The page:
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WSU’s Bear Center an invaluable resource for field researchers

Author: Dan Hansen Staff writer

Edition: SPOKANE
Section: MAIN NEWS
Page: A1
Dateline: PULLMAN

Dr. Charlie Robbins with a bear

Washington State University Bear Research Center Wildlife biologist Charlie Robbins couldn’t work with mice or rats.

“They frighten me,” he said.

So Robbins picked animals that can’t run up his sleeve or pants leg. Animals that are never underfoot. Animals that don’t eat from eyedroppers.

After working with moose, caribou and other hoofed animals, Robbins settled 16 years ago on grizzly bears. And because he did, Washington State University has become an invaluable resource for field researchers.

WSU’s Bear Research Center is the only place that keeps adult grizzlies purely for research. The nutritional studies done by Robbins and his students help guide the management of wild bears throughout their North American range – and sometimes on other continents.

The researchers “are some of the most productive people I’ve ever worked with in terms of good, credible science for conservation,” said Chris ! Servheen, grizzly recovery coordinator for the U.S. Fish and Wildlife Service.

Robbins “is recognized as one of the top wildlife nutritionists in the world,” said Chuck Schwartz, a U.S. Geological Survey biologist who leads bear research at Yellowstone National Park.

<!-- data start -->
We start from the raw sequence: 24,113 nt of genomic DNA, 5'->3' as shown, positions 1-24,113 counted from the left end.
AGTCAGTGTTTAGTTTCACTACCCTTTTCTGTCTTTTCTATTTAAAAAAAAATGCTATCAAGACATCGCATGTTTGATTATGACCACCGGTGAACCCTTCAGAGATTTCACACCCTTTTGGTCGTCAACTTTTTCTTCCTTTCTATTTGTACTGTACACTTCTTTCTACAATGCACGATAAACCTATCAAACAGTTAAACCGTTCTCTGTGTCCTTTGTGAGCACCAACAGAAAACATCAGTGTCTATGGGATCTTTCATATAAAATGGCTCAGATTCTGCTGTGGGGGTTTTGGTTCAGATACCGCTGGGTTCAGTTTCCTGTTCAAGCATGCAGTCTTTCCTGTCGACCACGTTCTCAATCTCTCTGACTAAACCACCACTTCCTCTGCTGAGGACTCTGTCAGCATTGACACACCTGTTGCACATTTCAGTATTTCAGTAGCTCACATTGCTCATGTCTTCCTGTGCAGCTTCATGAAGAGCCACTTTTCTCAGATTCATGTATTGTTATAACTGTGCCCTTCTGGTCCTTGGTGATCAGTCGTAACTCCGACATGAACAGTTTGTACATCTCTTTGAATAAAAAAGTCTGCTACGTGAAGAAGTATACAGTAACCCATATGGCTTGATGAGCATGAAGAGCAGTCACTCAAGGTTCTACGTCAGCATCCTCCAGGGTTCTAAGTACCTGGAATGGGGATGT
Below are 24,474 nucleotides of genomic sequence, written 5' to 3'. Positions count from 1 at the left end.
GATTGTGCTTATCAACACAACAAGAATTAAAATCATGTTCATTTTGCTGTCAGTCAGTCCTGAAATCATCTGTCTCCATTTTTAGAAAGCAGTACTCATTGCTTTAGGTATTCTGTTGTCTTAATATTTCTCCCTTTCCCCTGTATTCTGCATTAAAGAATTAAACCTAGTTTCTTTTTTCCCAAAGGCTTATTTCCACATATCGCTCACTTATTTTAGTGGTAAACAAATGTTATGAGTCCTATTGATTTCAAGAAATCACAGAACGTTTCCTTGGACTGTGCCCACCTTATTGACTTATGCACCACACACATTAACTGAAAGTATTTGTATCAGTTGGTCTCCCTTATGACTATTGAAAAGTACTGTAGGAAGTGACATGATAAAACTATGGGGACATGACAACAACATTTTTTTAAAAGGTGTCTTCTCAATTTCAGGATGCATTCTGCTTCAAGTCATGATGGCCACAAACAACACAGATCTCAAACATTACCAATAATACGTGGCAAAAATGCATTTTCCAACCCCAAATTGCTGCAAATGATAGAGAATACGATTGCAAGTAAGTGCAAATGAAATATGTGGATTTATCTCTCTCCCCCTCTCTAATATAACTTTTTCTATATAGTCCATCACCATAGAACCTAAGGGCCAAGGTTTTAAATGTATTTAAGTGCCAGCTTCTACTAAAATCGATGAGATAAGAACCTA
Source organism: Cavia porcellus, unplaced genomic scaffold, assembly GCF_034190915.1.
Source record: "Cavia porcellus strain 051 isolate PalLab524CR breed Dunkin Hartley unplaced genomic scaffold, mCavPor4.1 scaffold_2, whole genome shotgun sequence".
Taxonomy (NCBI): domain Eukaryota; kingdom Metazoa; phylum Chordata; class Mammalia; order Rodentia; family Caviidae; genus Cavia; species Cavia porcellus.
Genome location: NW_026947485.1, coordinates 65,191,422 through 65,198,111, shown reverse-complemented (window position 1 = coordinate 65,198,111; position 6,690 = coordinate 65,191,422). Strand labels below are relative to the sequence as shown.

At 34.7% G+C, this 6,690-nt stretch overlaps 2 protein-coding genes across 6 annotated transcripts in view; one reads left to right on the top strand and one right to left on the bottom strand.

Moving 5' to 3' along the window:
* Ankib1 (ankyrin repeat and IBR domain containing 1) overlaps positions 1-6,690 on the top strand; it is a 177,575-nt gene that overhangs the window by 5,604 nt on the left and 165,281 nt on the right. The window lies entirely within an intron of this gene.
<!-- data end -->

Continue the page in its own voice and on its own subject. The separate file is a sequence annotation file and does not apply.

That reputation makes WSU’s center popular with students from across the country who are hoping for a career in wildlife research.

That reputation makes the center popular with students from across the county who are hoping for a career in wildlife research.

“If you come out of Charlie’s program, it’s a feather in your cap,” said Grant Hilderbrand. He studied under Robbins in the mid-1990s and now works for the U.S. Forest Service in Mississippi, managing red-cockaded woodpeckers and other endangered species.

Robbins, who was raised in Texas, came to WSU in 1974, for a one-year teaching job. He never left, and started the bear research center in 1986, when British Columbia! wildlife agents were looking for someone to take two cubs. Their moth er had died of natural causes.

Bo and Irv were scrawny things that arrived at WSU in plastic dog crates. One escaped the first day and ran wild through the university’s dairy herd. The cows scattered.

“Those are times when wildlife biologists can look pretty bad,” Robbins said.

Now, the center has 12 bears, all from Rocky Mountain states or provinces.

“They all have a story that says something went wrong in their lives,” Robbins said.

Sandy and Eliott’s mother taught them to raid bird feeders in Polebridge, Mont. She was shot and they came to Pullman.

Likewise, Patches was labeled a problem bear after visiting houses in Montana. When WSU vets took a look at her bad eye, they found numerous shotgun pellets embedded in her face.

“That’s not unusual,” Robbins said.

Over the years, the bears have become a Pullman attraction. Parents bring their toddlers to watch them cool in a tub. Joggers sweat and watch from a popul! ar trail as Bo and Irv – now weighing about 700 pounds apiece – bluff each other to impress the females.

It’s a place for the town’s chamber of commerce to send visitors, “right along with Ferdinand’s (ice-cream parlor) and buying a sweatshirt at the campus book store,” said a receptionist.